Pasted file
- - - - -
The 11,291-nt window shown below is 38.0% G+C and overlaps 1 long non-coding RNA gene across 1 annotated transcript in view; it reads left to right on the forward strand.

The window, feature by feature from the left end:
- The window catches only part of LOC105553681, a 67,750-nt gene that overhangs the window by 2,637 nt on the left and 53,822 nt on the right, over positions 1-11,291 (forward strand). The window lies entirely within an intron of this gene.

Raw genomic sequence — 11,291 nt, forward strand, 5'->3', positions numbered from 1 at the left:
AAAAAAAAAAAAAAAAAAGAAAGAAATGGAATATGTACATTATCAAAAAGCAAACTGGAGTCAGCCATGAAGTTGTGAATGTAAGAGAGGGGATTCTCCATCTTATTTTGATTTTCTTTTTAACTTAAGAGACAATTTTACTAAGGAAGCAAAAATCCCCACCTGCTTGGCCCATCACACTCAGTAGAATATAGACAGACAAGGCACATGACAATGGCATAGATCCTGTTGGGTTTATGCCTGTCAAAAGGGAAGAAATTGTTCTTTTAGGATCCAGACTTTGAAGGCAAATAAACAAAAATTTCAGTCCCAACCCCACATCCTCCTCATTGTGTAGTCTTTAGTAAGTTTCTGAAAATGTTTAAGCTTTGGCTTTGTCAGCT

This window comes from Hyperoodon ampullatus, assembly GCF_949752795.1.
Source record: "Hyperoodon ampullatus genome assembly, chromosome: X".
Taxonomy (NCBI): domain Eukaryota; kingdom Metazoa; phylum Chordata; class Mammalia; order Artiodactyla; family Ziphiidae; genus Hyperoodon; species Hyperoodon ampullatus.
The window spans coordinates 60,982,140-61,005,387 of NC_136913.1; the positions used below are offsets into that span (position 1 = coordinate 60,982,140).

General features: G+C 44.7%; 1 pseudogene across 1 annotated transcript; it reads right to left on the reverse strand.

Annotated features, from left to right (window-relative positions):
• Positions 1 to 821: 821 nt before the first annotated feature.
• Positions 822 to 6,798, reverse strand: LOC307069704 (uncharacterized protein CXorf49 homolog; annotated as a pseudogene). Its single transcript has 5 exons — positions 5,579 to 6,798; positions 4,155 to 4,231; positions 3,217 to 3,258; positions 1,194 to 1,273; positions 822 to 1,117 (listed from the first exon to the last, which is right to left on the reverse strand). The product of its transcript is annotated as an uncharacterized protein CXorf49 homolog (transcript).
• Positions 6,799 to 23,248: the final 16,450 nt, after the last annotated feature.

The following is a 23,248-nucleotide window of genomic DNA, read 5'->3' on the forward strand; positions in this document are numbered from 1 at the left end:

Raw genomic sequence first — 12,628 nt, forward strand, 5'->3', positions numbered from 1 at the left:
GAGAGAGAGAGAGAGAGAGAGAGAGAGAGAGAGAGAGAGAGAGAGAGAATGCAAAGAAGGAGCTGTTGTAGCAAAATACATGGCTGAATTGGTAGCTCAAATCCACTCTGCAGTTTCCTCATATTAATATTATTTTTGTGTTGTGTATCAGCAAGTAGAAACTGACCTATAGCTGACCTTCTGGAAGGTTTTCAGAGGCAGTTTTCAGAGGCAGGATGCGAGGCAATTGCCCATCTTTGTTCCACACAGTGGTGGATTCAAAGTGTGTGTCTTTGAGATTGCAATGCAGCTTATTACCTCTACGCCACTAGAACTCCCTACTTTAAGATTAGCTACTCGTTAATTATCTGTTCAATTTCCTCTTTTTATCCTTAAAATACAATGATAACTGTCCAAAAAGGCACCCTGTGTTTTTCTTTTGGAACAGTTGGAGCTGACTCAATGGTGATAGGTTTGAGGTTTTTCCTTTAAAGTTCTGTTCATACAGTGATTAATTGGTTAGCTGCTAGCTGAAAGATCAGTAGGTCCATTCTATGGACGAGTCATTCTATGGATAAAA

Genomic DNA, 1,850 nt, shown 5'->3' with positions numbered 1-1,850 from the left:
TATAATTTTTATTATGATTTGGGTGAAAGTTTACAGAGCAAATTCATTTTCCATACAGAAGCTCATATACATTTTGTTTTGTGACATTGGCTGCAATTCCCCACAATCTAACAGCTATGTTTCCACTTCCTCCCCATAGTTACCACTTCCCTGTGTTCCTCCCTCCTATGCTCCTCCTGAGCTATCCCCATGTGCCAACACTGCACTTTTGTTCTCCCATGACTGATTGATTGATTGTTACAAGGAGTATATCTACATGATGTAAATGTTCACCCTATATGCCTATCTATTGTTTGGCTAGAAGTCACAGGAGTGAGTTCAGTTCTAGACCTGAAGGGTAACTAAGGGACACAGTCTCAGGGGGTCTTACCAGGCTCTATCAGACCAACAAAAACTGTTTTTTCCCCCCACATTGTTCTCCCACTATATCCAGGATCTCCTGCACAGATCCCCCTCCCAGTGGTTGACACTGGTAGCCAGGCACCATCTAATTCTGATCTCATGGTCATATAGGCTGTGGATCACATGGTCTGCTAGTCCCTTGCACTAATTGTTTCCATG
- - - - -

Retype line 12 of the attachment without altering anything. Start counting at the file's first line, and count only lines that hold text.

• Positions 1 to 821: 821 nt before the first annotated feature.